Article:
So I was reading the latest post on Andy’s wall and decided to have my say. We were all influenced culturally as children with comics in the Sunday paper (the only thing I “read” until I found the word jumble) and comics around us in magazines or books. Personally.. I hated reading those comics.. They took forever and I never understood exactly what was happening. I think that I was the kid who flipped through those pages just to look at all the pictures.. occasionally seeing “pow” or “bang” in an entire panel box.
It is interesting to see what boundaries we set for ourselves while choosing to read one thing versus another. Why are comic books harder to read compared to one comic strip. The story lies within 3 boxes.. which is amazing, creatively. It’s hard enough to think of a story plot without having to think about the limitations in to which you are drawing/writing the story. What do people see and connect with something they may know. Can we assume that everyone knows that two fingers held up in a ‘v’ shape translates to ‘peace’ or that tipping your hat when greeting someone means ‘hello’. What are the limitations to icons? McCloud talks about the sounds that we think we can hear when we read the word “POW” in an explosion bubble (just thought of that, thank you). It is interesting to see the boundaries set by the words or the emotions that we think we are interpreting. Comics are a very intriguing art form with limitations in each setting, timing each phrase, and emotionally grasping the concept that is trying to present itself.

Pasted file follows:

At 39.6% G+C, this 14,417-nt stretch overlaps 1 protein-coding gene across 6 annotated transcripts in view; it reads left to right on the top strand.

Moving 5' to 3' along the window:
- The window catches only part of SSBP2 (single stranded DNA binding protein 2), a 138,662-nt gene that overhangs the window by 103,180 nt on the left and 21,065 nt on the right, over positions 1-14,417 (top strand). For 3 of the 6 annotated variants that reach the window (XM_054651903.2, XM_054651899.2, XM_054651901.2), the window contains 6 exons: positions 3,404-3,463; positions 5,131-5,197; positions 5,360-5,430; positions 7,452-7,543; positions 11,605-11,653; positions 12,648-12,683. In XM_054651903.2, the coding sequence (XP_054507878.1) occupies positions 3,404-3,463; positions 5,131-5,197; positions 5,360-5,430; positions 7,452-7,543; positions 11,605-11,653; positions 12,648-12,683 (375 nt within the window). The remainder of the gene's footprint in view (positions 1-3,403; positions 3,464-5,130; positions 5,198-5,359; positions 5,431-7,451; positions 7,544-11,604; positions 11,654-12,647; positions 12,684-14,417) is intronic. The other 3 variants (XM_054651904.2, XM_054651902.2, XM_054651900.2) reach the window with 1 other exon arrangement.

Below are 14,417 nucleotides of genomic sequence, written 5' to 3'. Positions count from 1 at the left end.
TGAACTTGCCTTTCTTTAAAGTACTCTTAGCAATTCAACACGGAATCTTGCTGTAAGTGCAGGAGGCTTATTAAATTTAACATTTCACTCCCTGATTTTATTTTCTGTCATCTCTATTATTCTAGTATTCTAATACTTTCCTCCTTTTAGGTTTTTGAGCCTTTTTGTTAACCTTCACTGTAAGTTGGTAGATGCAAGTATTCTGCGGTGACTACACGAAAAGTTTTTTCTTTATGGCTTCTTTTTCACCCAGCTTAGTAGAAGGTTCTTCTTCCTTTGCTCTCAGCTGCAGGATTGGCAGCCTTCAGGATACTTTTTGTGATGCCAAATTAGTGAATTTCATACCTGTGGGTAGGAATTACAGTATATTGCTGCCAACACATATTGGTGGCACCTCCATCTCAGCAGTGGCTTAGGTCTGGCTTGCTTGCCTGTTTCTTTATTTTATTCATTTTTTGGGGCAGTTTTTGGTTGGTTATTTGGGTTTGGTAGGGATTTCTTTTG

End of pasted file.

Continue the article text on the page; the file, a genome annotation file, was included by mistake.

Lately getting my thoughts across without sounding like “B*TCH” has been difficult. Maybe I should start drawing and leaving comics around, no more words, just letters that form words, that form sentences, that connect to a drawing. Hmm..